European governments comparison 2011 12


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European governments comparison 2011 12

  1. 1. United Kingdom, Germany, & Russia
  2. 3. <ul><li>Parliament is an essential part of UK politics. </li></ul><ul><li>Its main roles are: </li></ul><ul><ul><li>Examining and challenging the work of the government </li></ul></ul><ul><ul><li>Debating and passing all laws (legislation) </li></ul></ul><ul><ul><li>Enabling the government to raise taxes </li></ul></ul>
  3. 4. <ul><li>The business of Parliament takes place in two Houses: </li></ul><ul><ul><li>1. House of Commons </li></ul></ul><ul><ul><li>2. House of Lords </li></ul></ul>
  4. 5. <ul><li>It is the role of the citizens in the UK to vote & elect the members of the House of Commons. </li></ul><ul><li>The political party in the House of Commons with the most votes chooses the Prime Minister. </li></ul><ul><li>The House of Commons is responsible for making laws for the country. </li></ul>
  5. 6. <ul><li>The House of Lords is the second Chamber of the United Kingdom’s Parliament. </li></ul><ul><li>It plays an important part in revising legislation and keeping a check on government by scrutinizing its activities. </li></ul><ul><li>The House of Lords has little power . </li></ul><ul><li>Most members of the House of Lords are nobles who have inherited their titles. </li></ul>
  6. 7. <ul><li>1. Prime Minister </li></ul><ul><ul><li>This role is the real head of government. He or she is the leader of the Parliament and is the chief executive of the country. </li></ul></ul><ul><li>2. Head of State (King or Queen) </li></ul><ul><ul><li>This role is only symbolic; the Head of State holds very little political power. Although, the Queen is an important symbol of national unity. </li></ul></ul>
  7. 9. <ul><li>Like the United States, Germany is a “federal republic” </li></ul><ul><ul><li>a national government and state governments share powers. </li></ul></ul><ul><li>Technically, it’s government is a Federal Parliamentary Representative Democratic Republic …whew! </li></ul>
  8. 10. <ul><li>1. Chancellor: </li></ul><ul><ul><li>This is the real head of government, similar to the Prime Minister of the United Kingdom. </li></ul></ul><ul><ul><li>He or she is chosen by Parliament, and is the chief executive of the country. </li></ul></ul><ul><li>2. President: </li></ul><ul><li>Germany’s president has very little power, and mainly carries out ceremonial duties. </li></ul>
  9. 11. <ul><li>President Bush welcomes German Chancellor Angela Merkel to the Oval Office </li></ul><ul><ul><li>She is the 1 st woman (and the first East German) to hold this position </li></ul></ul>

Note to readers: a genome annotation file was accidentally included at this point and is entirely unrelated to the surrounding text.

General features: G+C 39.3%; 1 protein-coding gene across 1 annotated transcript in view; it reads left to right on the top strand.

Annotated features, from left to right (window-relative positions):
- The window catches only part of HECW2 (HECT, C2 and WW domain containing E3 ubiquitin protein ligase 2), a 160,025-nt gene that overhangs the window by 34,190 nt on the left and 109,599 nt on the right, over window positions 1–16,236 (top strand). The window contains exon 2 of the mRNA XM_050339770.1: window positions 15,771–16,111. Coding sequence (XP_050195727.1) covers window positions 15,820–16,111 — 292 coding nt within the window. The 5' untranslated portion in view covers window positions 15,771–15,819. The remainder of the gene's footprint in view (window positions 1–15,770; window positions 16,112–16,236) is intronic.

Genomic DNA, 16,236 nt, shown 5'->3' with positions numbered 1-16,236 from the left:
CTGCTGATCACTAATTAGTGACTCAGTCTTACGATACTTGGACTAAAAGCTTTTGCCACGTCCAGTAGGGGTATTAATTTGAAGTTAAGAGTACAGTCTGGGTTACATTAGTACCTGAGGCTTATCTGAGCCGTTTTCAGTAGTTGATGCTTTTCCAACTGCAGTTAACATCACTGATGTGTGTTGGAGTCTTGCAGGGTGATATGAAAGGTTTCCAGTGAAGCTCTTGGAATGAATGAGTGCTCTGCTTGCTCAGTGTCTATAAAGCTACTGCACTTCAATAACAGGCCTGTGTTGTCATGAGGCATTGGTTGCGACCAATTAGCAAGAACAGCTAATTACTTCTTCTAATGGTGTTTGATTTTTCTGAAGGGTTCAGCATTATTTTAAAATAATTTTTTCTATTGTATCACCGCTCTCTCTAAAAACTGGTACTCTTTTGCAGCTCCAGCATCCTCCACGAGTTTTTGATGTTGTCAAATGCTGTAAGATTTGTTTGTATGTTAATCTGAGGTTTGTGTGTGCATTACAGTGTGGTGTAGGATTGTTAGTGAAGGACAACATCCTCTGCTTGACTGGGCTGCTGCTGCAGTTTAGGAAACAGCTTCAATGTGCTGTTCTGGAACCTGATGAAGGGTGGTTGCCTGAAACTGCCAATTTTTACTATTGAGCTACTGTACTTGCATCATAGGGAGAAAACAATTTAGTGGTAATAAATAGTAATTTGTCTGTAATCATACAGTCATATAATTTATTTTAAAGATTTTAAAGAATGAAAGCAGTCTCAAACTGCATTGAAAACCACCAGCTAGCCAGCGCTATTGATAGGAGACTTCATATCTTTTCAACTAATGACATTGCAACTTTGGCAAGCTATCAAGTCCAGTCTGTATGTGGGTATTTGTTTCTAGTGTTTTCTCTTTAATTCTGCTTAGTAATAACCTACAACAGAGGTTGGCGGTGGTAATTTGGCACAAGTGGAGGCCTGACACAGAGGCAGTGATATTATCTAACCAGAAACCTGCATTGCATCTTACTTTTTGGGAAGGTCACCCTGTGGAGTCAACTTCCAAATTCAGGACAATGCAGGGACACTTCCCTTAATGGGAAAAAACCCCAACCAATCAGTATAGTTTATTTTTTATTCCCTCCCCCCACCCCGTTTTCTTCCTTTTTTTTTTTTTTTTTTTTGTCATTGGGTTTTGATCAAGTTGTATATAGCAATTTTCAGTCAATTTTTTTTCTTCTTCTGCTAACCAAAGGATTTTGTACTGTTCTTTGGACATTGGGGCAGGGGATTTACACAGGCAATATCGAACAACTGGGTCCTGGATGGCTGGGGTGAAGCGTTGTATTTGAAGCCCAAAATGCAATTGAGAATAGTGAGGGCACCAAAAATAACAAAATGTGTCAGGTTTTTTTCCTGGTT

10. 12. <ul><li>1. Bundestag (Upper House) </li></ul><ul><ul><li>Mainly an advisory council, but must approve laws and amendments </li></ul></ul><ul><ul><li>Holds little political power </li></ul></ul><ul><ul><li>Representatives are members of the German state governments and are not elected directly by the people </li></ul></ul><ul><li>2. Bundesrat (Lower House) </li></ul><ul><ul><li>The role of citizens in Germany is to vote for & elect members to this House. </li></ul></ul><ul><ul><li>Holds most of Germany’s political power. </li></ul></ul><ul><ul><li>Members elect the Chancellor. </li></ul></ul>
  11. 14. <ul><li>After the fall of the Soviet Union, Russia became a democracy. </li></ul><ul><li>The role of the citizens is to freely elect the nation’s leaders. </li></ul><ul><li>Like the United States, Russia is a “federal republic” </li></ul><ul><ul><li>the power is divided between national and state governments with a president who leads the nation </li></ul></ul>
  12. 15. <ul><li>The 1993 constitution created a dual executive branch that consists of a Prime Minister and a President, but the president is the dominant figure. </li></ul><ul><li>The Russian president has more power than an American president . </li></ul><ul><li>He or she can issue orders that become laws even if they are not passed by the legislature! </li></ul>
  13. 16. <ul><li>This is the Parliament of the Russian Federation. </li></ul><ul><li>It consists of two chambers: </li></ul><ul><ul><li>1. The Federation Council </li></ul></ul><ul><ul><li>2. The State Duma </li></ul></ul>
  14. 17. <ul><li>Russia has seen many changes since the break up of the Soviet Union in 1991. </li></ul><ul><li>Russians have to learn how to function in a democracy instead of under communism where most decisions were made for them by the government. </li></ul><ul><li>Government officials need to learn that laws apply to them just like they apply to all of the people. </li></ul><ul><ul><li>In the past, the Russian government punished those individuals who criticized their decisions. Now, officials have to learn to accept disagreements over government policies. </li></ul></ul>